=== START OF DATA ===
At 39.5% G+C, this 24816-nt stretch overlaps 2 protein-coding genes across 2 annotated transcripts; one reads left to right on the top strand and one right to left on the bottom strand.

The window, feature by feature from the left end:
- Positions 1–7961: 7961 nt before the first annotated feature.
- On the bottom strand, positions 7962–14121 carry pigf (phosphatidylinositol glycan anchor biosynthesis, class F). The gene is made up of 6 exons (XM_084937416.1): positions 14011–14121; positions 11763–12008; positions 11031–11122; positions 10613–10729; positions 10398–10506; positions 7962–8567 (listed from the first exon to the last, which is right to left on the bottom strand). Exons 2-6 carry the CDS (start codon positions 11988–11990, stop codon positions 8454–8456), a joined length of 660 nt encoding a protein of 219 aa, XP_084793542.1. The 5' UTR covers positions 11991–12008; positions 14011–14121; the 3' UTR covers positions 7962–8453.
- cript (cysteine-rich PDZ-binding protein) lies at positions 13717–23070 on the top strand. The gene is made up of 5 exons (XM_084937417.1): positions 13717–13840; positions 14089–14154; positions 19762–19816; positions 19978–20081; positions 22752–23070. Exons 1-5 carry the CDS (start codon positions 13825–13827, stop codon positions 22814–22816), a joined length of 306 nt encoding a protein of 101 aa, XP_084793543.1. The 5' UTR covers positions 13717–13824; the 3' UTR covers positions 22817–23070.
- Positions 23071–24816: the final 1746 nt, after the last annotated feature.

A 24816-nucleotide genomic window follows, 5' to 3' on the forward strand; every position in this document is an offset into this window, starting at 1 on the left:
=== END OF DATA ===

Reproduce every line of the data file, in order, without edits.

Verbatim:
At 39.5% G+C, this 24816-nt stretch overlaps 2 protein-coding genes across 2 annotated transcripts; one reads left to right on the top strand and one right to left on the bottom strand.

The window, feature by feature from the left end:
- Positions 1–7961: 7961 nt before the first annotated feature.
- On the bottom strand, positions 7962–14121 carry pigf (phosphatidylinositol glycan anchor biosynthesis, class F). The gene is made up of 6 exons (XM_084937416.1): positions 14011–14121; positions 11763–12008; positions 11031–11122; positions 10613–10729; positions 10398–10506; positions 7962–8567 (listed from the first exon to the last, which is right to left on the bottom strand). Exons 2-6 carry the CDS (start codon positions 11988–11990, stop codon positions 8454–8456), a joined length of 660 nt encoding a protein of 219 aa, XP_084793542.1. The 5' UTR covers positions 11991–12008; positions 14011–14121; the 3' UTR covers positions 7962–8453.
- cript (cysteine-rich PDZ-binding protein) lies at positions 13717–23070 on the top strand. The gene is made up of 5 exons (XM_084937417.1): positions 13717–13840; positions 14089–14154; positions 19762–19816; positions 19978–20081; positions 22752–23070. Exons 1-5 carry the CDS (start codon positions 13825–13827, stop codon positions 22814–22816), a joined length of 306 nt encoding a protein of 101 aa, XP_084793543.1. The 5' UTR covers positions 13717–13824; the 3' UTR covers positions 22817–23070.
- Positions 23071–24816: the final 1746 nt, after the last annotated feature.

A 24816-nucleotide genomic window follows, 5' to 3' on the forward strand; every position in this document is an offset into this window, starting at 1 on the left: